We reviewed 1363 studies, with 509 examined at the full-text level. Forty studies met inclusion criteria, with an additional study identified by a peer reviewer, for a total of 41 (Fig. 2; see Table 2 for study characteristics; study details provided in Appendices 4 and 5, available online). Of 45 individuals invited, 14 participated in KI interviews (Appendix 6, available online).
Program Design Features (13 Studies)
We identified one prospective cohort,9 two retrospective cohort,10,11 and one pre-post study,12 six cross-sectional surveys,13–17 one economic analysis,18 and two simulation studies.19,20 Related to measure development, studies found that an emphasis on clinical quality and patient experience criteria was related to increased coordination of care, improved office staff interaction, and provider confidence in providing high-quality care.11,14 Conversely, an emphasis on productivity and efficiency measures was associated with poorer provider and office staff communication.11 In addition, one study that surveyed administrators and managers about the overall effectiveness of a P4P program found that factors predictive of the perceived effectiveness of the program included both the communication of goal alignment and the alignment of individual goals to institutional goals, while another found that providers believed that the P4P program increased a clinician’s focus on issues related to quality of care.12,15 Finally, one study examined different statistical methods of constructing composite measures, and found latent variable methods to be more reliable than raw sum scores.19
Related to incentive structures, one study examined the extent to which incentive size related to the decision to participate in P4P programs, and found that no clear amount determined decisions of whether to participate, but rather that there was a positive relationship between participation and the potential for reward.10 Similarly, another study found that after controlling for covariates, perceived financial salience was significantly related to a high degree of performance.13 Another study found that the underlying payment structure influenced performance, and that higher incentives may be necessary when the degree of cost sharing is lower.9 Finally, a study examining the relationship between P4P and patient experience in California over a 3-year period found that, compared with larger incentives (>10%), smaller incentives were associated with greater improvement in provider communication and office staff interaction measures.11 These findings were contrary to the hypotheses of the authors, who concluded that their findings may have been influenced by the tendency of practices with smaller incentives to incentivize clinical quality and patient experience measures (vs. productivity measures), which were also associated with improvements in office staff interaction.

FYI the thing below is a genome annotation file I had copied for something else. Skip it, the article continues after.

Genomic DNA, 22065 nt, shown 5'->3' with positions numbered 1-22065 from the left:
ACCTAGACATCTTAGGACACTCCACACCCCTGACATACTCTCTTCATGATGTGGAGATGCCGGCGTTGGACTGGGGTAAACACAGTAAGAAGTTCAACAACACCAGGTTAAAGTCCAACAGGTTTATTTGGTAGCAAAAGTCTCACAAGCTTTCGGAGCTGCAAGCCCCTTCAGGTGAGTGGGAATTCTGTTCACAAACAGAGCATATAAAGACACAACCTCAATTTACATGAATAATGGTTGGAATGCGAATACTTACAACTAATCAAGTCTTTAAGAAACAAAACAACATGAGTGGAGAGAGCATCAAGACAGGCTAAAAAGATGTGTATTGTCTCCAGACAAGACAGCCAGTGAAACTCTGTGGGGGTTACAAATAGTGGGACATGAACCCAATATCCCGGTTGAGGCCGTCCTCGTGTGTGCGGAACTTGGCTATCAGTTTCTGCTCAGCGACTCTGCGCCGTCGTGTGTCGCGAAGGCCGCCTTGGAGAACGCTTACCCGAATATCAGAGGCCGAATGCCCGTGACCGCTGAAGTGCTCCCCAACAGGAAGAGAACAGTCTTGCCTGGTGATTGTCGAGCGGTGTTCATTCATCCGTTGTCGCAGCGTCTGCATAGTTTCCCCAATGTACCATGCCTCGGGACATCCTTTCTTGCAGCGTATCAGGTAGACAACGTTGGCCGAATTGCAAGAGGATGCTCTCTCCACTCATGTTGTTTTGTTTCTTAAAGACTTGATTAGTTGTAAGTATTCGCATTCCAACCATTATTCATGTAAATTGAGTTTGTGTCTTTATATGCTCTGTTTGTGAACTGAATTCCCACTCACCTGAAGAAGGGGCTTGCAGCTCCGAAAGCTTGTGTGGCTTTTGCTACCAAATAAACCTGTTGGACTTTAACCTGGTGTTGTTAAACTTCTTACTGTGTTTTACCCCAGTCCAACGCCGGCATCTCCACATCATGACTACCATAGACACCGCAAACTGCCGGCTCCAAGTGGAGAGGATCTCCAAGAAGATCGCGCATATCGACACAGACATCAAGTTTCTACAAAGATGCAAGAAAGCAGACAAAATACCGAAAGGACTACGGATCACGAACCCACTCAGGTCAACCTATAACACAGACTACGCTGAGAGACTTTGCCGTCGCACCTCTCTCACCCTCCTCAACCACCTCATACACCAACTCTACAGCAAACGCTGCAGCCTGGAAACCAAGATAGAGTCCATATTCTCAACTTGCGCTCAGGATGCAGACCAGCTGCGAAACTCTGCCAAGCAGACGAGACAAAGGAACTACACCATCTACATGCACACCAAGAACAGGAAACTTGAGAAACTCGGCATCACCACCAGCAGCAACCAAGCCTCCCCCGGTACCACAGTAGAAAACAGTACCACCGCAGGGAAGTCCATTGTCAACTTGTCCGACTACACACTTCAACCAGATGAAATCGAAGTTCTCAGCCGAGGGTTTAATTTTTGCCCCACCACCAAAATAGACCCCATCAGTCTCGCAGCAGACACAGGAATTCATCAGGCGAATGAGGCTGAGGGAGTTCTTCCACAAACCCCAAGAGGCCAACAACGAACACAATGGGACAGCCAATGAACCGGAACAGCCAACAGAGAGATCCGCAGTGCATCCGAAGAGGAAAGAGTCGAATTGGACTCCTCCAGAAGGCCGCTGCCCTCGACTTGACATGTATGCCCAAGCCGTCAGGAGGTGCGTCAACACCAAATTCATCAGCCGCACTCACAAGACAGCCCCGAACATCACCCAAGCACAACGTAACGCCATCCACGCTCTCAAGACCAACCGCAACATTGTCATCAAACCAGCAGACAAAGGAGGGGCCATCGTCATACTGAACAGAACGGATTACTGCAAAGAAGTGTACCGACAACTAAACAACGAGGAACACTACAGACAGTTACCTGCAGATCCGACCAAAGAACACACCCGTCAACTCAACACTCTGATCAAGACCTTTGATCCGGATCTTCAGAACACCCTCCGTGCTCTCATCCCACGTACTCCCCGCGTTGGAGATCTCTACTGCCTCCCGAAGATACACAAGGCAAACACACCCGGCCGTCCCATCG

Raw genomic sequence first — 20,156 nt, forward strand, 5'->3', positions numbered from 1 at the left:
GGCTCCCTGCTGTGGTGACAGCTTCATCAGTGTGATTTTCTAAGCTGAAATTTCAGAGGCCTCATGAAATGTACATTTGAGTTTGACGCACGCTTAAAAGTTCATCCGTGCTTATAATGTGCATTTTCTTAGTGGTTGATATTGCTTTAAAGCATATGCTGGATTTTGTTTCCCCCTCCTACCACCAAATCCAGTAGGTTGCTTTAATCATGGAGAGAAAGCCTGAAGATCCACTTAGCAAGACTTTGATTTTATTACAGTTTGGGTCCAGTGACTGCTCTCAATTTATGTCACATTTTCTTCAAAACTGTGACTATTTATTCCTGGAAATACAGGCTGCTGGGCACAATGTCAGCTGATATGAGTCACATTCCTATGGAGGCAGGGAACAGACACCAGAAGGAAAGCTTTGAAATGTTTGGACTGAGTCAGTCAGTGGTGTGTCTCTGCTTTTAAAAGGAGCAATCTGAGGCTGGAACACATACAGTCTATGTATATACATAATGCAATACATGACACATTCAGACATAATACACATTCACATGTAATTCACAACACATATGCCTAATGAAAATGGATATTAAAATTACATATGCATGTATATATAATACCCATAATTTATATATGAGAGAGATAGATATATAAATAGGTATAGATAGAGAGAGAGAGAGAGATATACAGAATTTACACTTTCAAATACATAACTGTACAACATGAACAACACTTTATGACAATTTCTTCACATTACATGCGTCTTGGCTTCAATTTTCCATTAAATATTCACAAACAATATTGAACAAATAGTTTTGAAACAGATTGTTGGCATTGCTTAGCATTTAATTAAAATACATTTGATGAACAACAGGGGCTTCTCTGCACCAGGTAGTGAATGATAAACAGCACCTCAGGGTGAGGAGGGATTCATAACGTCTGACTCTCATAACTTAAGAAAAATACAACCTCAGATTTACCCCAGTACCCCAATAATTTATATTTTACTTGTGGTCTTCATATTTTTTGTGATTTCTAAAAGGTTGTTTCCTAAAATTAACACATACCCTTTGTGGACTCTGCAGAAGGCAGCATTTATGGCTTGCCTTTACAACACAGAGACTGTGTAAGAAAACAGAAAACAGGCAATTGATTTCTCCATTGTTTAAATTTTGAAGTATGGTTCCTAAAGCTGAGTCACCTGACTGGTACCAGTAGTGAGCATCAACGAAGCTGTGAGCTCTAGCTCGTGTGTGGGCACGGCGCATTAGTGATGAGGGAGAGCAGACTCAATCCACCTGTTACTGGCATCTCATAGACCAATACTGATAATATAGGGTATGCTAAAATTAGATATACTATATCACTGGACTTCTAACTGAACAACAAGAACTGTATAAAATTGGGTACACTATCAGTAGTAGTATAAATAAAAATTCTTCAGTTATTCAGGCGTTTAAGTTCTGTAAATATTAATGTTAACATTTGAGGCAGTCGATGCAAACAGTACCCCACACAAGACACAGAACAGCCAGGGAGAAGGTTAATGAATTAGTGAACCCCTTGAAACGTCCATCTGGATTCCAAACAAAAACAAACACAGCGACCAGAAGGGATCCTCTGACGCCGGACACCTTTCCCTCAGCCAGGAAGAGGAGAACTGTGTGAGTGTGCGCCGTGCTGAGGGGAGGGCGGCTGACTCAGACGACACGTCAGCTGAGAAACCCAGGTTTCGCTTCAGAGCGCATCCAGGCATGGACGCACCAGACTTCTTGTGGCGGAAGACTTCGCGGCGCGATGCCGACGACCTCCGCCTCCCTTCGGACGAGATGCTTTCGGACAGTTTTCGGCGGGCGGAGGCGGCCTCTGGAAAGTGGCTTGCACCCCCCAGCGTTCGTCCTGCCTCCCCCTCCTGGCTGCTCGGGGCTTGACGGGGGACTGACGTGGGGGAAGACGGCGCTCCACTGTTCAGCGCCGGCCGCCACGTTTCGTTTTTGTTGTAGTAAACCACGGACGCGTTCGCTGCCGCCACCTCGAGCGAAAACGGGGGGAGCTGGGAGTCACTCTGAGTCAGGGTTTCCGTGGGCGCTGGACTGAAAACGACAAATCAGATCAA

Findings from Key Informant Interviews
Key informants stressed that P4P programs should include a combination of measures addressing processes of care and patient outcome, and that while measures should cover a broad range, having too many measures increased the likelihood of negative unintended consequences. KIs also agreed that measures should reflect organizational priorities, and should be realistically attainable, evidence-based, clear, simple, and linked to clinically significant rather than data-driven outcomes, with systems in place for evaluation and modification as needed. In addition, they suggested that improvements should be incentivized, that incentives should be large enough to provide motivation, but not so large as to encourage gaming, that penalties may be more effective than rewards, and that team-based incentives may be effective for increasing buy-in and professionalism among both clinical and non-clinical staff. Similarly, the timing of payments should be frequent enough to reinforce the link between measure achievement and the reward; however, this must be balanced with payment size, as the reward must be sufficient to reinforce behavior.
Implementation Processes (8 Studies)